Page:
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Peynado v. State

Florida Court of Appeals, Fourth District

August 1, 2018

COURTNEY PEYNADO, Appellant,
v.
STATE OF FLORIDA, Appellee.

         Not final until disposition of timely filed motion for rehearing.

          Appeal from the Circuit Court for the Seventeenth Judicial Circuit, Broward County; Michael I. Rothschild, Judge; L.T. Case No. 16-010943CF10A.

          Carey Haughwout, Public Defender, and Ian Seldin, Assistant Public Defender, West Palm Beach, for appellant.

          Pamela Jo Bondi, Attorney General, Tallahassee, and Jeanine Germanowicz, Assistant Attorney General, West Palm Beach, for appellee.

          Damoorgian, J.

         Courtney Peynado appeals his withhold of adjudication and sentence for one count of possession of cocaine following a plea. We reverse because the evidence supporting the charge against Appellant was the result of an illegal search and seizure.

         Appellant was arrested and charged with one count of possession of cocaine after police found crack cocaine in a food container held by Appellant. Appellant moved to suppress the evidence on the grounds that it was obtained as the result of an illegal search and seizure. The matter proceeded to a suppression hearing where the following was established via the testimony of the arresting officer.

         At around 7:30 a.m., the officer and his partner were patrolling a high crime area. The officer, who was wearing a vest with the word "Sheriff" written on it, was driving an unmarked SUV with the windows rolled down. As the officer proceeded to turn at an intersection, he observed two males standing at the corner of the intersection. One of the males, who the officer identified as Appellant, was holding an open white food container in one hand and a fork in the other.

         As the officer turned, Appellant looked up with a "deer in headlights" expression on his face. Appellant then dropped his fork, followed by a large, yellow, chunky item, into the food container and pushed the item down with the fork. Based on his training and twenty-five years of experience as a law enforcement officer, the officer testified that he immediately recognized the item dropped into the food container as crack cocaine. The officer stopped his vehicle, instructed his partner to detain Appellant, and took the container, which contained grits, out of Appellant's hands. Using the fork, the officer lifted the item out of the grits. Testing confirmed that the item was in fact crack cocaine.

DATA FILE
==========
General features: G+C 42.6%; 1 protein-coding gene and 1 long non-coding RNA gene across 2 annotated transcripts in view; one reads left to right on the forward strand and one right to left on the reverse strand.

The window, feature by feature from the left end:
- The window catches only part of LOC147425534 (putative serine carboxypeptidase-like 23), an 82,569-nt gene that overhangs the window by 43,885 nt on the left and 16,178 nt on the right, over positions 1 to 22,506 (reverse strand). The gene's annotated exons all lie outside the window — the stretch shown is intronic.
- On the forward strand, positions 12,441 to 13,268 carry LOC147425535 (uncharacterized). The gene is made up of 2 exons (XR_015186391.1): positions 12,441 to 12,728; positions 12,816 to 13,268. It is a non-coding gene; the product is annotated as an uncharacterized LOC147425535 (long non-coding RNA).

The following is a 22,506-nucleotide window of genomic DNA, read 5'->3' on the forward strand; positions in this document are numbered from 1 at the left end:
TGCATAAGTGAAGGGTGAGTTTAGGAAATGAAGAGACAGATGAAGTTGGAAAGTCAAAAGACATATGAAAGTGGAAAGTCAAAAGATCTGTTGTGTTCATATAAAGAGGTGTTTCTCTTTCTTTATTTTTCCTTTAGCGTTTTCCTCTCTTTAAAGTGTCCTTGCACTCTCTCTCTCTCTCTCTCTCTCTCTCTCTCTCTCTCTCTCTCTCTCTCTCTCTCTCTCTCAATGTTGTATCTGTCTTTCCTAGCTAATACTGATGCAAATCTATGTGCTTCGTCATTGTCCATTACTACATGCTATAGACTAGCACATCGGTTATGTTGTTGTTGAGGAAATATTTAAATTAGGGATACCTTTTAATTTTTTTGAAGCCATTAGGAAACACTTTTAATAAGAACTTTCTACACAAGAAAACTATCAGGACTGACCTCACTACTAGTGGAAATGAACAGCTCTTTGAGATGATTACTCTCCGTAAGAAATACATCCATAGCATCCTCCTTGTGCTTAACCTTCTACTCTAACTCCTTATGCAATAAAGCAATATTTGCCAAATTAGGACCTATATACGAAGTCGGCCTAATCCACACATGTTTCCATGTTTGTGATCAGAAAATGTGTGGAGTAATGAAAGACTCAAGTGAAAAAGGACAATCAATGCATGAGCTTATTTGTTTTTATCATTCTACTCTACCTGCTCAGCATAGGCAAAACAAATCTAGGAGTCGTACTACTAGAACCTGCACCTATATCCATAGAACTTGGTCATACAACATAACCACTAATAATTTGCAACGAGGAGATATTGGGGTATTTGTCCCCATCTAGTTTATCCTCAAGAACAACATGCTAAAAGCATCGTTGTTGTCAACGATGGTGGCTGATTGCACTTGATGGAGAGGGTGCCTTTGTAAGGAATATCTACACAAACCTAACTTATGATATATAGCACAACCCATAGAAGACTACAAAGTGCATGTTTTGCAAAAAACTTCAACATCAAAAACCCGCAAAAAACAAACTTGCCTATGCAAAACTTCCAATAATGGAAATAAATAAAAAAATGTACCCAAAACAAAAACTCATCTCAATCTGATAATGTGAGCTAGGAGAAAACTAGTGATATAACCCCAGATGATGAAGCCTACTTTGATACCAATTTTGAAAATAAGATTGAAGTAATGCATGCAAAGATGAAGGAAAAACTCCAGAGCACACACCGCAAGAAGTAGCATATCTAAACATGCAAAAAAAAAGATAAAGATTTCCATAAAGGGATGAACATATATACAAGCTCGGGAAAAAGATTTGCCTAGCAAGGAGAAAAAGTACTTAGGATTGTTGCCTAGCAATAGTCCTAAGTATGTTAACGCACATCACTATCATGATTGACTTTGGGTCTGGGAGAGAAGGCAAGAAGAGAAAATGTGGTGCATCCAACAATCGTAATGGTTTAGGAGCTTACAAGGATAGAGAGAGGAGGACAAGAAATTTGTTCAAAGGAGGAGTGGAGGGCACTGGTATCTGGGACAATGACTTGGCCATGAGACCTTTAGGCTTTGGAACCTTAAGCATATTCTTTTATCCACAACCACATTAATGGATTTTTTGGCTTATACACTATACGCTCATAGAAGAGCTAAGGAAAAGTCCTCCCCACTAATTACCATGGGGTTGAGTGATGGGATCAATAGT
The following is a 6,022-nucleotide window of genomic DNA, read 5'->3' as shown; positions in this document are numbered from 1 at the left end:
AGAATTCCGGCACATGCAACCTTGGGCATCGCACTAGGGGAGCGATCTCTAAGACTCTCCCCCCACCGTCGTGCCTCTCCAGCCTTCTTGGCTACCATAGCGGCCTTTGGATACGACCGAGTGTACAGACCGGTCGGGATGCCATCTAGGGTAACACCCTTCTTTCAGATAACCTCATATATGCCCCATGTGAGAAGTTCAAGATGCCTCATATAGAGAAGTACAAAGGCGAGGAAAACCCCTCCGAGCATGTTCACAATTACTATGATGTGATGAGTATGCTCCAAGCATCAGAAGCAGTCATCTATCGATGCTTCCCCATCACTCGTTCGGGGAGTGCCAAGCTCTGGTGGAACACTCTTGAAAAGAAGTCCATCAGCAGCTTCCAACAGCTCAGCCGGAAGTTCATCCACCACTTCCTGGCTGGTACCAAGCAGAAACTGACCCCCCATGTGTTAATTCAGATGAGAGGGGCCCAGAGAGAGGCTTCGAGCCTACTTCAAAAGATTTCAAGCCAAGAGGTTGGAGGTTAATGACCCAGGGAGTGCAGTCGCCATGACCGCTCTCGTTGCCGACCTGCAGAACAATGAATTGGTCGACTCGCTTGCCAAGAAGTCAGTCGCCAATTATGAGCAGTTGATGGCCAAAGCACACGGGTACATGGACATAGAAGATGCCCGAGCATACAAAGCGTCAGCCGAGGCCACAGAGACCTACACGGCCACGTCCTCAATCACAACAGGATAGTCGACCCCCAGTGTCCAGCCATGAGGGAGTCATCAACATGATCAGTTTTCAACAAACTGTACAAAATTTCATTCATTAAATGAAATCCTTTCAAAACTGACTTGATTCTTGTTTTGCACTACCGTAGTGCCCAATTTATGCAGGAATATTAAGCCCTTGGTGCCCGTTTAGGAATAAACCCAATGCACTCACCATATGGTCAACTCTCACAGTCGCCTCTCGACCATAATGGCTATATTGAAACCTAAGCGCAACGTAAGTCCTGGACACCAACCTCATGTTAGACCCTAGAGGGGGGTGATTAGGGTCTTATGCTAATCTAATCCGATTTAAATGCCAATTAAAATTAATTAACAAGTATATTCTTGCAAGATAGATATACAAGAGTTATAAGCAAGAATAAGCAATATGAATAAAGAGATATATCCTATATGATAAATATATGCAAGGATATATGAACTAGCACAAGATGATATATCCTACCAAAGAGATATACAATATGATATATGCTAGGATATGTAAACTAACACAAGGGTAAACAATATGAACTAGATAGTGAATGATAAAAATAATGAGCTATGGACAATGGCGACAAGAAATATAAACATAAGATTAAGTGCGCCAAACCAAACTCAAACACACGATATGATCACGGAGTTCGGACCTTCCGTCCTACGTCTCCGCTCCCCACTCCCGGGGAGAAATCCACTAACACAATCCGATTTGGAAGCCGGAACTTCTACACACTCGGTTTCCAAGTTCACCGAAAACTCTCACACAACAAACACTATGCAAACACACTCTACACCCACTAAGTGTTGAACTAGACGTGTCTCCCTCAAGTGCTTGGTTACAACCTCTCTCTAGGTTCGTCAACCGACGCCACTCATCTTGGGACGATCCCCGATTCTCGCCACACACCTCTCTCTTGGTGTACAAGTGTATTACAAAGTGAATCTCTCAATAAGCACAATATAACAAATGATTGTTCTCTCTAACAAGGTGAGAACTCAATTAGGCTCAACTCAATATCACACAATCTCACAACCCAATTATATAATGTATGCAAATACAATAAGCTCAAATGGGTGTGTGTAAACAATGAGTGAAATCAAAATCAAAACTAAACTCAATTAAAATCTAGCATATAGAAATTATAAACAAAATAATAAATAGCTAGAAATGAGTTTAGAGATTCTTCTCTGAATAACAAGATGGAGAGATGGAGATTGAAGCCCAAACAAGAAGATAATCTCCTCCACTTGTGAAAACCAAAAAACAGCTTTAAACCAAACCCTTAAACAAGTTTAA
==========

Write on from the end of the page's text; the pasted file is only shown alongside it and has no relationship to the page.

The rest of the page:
On cross-examination, defense counsel attempted to ascertain how far the officer was when he observed Appellant drop the item into the container. In so doing, the record reflects that defense counsel moved about the courtroom several times while asking the officer if the distance separating them was the same as the distance that separated the officer and Appellant. Aside from generically testifying that he was "close enough to see the crack drop out of [Appellant's] hand," the officer steadfastly refused to give an approximation of his distance from Appellant. In fact, the officer told defense counsel "[y]ou can go right out the door, I still won't say."

         After viewing the cocaine, which the court described as a white, semi-waxy, one inch square which at first glance looked like a pat of butter, the court made the following finding with regard to the officer's credibility:

First, there's no way I believe the officer when he says he was able to immediately identify the object that was dropped into the container as being crack cocaine. I don't think-I think it's incomprehensible from almost any distance based on what this court observed to be able to say that no matter with what training and experience that the object was in fact crack cocaine.
I can tell you with complete surety, even with perfect vision, from the size of the item that I saw in evidence there's no way that someone from the back of this courtroom would be able to tell me that they could recognize what I saw as a white square dropping into a takeout plate was crack cocaine. If it was maybe a foot away or two feet away or even five feet away, with the officer's training and experience considering where he was, etc., maybe [it] could be something I could buy.

         Nonetheless, citing to case law involving the application of the plain view doctrine, the court denied the motion to suppress ...


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